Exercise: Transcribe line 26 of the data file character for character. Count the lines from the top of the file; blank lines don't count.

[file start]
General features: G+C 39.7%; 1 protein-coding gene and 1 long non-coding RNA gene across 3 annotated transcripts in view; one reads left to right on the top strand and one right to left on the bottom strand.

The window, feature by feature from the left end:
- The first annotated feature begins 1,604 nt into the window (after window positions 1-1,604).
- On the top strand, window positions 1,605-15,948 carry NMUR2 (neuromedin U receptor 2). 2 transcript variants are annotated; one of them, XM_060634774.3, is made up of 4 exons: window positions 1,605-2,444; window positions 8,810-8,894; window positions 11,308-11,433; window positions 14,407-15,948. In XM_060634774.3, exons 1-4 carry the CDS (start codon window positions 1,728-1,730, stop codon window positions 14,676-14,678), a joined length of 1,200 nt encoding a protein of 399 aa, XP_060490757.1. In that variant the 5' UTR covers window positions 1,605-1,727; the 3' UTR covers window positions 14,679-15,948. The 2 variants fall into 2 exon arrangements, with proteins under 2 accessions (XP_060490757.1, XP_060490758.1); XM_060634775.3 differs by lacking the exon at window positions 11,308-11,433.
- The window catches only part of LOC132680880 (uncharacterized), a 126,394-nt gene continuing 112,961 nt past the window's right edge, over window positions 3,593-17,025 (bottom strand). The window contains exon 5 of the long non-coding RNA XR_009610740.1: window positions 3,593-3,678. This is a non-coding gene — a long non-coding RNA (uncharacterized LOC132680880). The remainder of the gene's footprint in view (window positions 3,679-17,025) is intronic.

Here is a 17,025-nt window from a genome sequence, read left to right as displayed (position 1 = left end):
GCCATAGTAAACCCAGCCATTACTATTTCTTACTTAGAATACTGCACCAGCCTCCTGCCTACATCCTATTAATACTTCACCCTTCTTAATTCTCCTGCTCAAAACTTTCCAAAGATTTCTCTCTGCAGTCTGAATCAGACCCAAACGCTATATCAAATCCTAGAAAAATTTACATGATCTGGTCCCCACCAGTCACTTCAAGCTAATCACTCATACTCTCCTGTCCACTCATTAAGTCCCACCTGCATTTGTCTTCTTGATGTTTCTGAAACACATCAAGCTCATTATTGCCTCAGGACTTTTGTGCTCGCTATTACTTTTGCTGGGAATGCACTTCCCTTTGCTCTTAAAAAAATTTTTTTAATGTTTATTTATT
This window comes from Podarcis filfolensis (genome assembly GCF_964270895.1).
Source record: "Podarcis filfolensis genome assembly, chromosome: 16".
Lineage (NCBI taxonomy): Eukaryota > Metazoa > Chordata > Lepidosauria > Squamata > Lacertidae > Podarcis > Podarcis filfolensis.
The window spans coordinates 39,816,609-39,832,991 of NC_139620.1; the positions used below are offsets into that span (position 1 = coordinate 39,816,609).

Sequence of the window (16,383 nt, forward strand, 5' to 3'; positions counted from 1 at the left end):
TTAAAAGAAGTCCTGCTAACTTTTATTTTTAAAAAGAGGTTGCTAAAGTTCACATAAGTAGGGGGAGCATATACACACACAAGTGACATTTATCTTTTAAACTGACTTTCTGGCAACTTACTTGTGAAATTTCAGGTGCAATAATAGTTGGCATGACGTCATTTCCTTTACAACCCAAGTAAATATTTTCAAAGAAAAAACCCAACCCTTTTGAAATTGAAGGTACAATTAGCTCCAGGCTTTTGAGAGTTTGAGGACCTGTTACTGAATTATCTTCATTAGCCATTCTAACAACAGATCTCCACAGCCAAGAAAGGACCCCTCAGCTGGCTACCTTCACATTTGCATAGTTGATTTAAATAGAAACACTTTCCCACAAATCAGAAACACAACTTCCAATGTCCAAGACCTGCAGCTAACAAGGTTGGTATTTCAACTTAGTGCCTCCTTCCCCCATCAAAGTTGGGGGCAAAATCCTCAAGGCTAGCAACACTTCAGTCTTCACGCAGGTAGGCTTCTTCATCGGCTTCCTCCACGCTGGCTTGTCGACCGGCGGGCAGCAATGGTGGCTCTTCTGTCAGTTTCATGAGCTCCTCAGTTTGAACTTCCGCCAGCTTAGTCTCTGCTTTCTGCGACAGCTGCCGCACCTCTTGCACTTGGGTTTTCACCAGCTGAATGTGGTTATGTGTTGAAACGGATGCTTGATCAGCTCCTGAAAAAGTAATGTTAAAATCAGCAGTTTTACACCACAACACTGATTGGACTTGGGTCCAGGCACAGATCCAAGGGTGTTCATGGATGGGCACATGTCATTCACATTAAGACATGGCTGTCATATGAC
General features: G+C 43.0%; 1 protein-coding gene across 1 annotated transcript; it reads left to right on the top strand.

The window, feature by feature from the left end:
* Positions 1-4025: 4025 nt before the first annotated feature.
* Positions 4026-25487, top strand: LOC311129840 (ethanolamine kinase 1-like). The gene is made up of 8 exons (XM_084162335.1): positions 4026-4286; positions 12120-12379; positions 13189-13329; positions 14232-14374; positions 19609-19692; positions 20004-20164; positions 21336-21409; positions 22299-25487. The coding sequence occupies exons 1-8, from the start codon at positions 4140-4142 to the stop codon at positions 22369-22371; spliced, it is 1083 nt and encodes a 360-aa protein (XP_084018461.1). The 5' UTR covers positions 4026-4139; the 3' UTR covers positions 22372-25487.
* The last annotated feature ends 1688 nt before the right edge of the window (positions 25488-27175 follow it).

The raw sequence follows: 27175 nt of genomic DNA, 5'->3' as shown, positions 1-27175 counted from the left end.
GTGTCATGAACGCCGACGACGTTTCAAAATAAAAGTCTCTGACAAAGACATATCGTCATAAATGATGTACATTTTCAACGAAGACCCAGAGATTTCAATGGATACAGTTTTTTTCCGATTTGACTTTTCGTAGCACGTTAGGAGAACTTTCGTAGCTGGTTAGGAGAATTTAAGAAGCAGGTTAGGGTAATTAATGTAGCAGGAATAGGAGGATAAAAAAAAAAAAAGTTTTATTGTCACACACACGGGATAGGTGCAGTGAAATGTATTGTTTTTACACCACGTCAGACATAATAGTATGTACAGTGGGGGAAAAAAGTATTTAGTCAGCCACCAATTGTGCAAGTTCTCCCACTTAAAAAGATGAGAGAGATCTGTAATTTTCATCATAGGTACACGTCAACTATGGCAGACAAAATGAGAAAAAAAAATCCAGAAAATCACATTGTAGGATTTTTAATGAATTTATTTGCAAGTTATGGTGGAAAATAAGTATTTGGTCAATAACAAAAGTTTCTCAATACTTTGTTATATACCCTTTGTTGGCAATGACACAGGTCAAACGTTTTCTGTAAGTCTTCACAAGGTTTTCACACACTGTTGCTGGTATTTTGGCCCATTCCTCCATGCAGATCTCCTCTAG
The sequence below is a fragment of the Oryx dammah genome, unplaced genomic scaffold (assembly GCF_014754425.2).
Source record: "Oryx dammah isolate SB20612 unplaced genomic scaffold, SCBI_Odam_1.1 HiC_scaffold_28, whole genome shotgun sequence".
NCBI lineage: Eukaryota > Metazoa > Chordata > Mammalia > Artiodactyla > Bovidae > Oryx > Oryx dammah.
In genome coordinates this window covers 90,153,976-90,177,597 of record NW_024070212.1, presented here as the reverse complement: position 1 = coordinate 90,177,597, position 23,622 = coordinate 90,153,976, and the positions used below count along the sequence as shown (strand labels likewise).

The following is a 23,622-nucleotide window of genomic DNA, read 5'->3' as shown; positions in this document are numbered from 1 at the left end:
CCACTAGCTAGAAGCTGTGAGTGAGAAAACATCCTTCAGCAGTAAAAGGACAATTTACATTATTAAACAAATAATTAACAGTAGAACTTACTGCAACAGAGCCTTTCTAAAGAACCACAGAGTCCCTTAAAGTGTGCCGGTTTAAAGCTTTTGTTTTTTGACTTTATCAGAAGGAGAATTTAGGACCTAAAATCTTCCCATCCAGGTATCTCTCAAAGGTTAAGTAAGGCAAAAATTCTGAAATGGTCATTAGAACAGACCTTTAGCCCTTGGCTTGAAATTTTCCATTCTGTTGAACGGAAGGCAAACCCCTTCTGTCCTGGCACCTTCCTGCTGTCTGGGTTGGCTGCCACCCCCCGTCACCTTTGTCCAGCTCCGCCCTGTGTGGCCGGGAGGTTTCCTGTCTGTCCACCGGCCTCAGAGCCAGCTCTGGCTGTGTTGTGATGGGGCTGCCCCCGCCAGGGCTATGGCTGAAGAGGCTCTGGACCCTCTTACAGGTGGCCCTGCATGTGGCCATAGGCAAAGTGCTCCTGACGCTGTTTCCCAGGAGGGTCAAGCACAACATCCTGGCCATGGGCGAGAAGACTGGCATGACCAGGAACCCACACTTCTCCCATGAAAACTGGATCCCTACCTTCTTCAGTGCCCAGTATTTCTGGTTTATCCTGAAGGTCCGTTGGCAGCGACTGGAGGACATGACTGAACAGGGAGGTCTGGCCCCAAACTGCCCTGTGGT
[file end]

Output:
CCACTAGCTAGAAGCTGTGAGTGAGAAAACATCCTTCAGCAGTAAAAGGACAATTTACATTATTAAACAAATAATTAACAGTAGAACTTACTGCAACAGAGCCTTTCTAAAGAACCACAGAGTCCCTTAAAGTGTGCCGGTTTAAAGCTTTTGTTTTTTGACTTTATCAGAAGGAGAATTTAGGACCTAAAATCTTCCCATCCAGGTATCTCTCAAAGGTTAAGTAAGGCAAAAATTCTGAAATGGTCATTAGAACAGACCTTTAGCCCTTGGCTTGAAATTTTCCATTCTGTTGAACGGAAGGCAAACCCCTTCTGTCCTGGCACCTTCCTGCTGTCTGGGTTGGCTGCCACCCCCCGTCACCTTTGTCCAGCTCCGCCCTGTGTGGCCGGGAGGTTTCCTGTCTGTCCACCGGCCTCAGAGCCAGCTCTGGCTGTGTTGTGATGGGGCTGCCCCCGCCAGGGCTATGGCTGAAGAGGCTCTGGACCCTCTTACAGGTGGCCCTGCATGTGGCCATAGGCAAAGTGCTCCTGACGCTGTTTCCCAGGAGGGTCAAGCACAACATCCTGGCCATGGGCGAGAAGACTGGCATGACCAGGAACCCACACTTCTCCCATGAAAACTGGATCCCTACCTTCTTCAGTGCCCAGTATTTCTGGTTTATCCTGAAGGTCCGTTGGCAGCGACTGGAGGACATGACTGAACAGGGAGGTCTGGCCCCAAACTGCCCTGTGGT